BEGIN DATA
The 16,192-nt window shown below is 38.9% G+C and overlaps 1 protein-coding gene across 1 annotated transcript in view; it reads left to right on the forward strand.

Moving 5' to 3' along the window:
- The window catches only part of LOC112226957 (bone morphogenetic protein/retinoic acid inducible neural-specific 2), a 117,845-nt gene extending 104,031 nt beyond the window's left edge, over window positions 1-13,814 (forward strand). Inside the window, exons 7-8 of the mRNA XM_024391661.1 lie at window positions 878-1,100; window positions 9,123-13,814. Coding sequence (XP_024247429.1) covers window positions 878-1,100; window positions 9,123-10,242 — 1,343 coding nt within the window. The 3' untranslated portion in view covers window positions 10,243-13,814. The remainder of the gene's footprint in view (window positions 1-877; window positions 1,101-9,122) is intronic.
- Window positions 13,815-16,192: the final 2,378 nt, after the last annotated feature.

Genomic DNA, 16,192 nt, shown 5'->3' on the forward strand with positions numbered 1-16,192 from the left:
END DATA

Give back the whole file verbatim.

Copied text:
The 16,192-nt window shown below is 38.9% G+C and overlaps 1 protein-coding gene across 1 annotated transcript in view; it reads left to right on the forward strand.

Moving 5' to 3' along the window:
- The window catches only part of LOC112226957 (bone morphogenetic protein/retinoic acid inducible neural-specific 2), a 117,845-nt gene extending 104,031 nt beyond the window's left edge, over window positions 1-13,814 (forward strand). Inside the window, exons 7-8 of the mRNA XM_024391661.1 lie at window positions 878-1,100; window positions 9,123-13,814. Coding sequence (XP_024247429.1) covers window positions 878-1,100; window positions 9,123-10,242 — 1,343 coding nt within the window. The 3' untranslated portion in view covers window positions 10,243-13,814. The remainder of the gene's footprint in view (window positions 1-877; window positions 1,101-9,122) is intronic.
- Window positions 13,815-16,192: the final 2,378 nt, after the last annotated feature.

Genomic DNA, 16,192 nt, shown 5'->3' on the forward strand with positions numbered 1-16,192 from the left: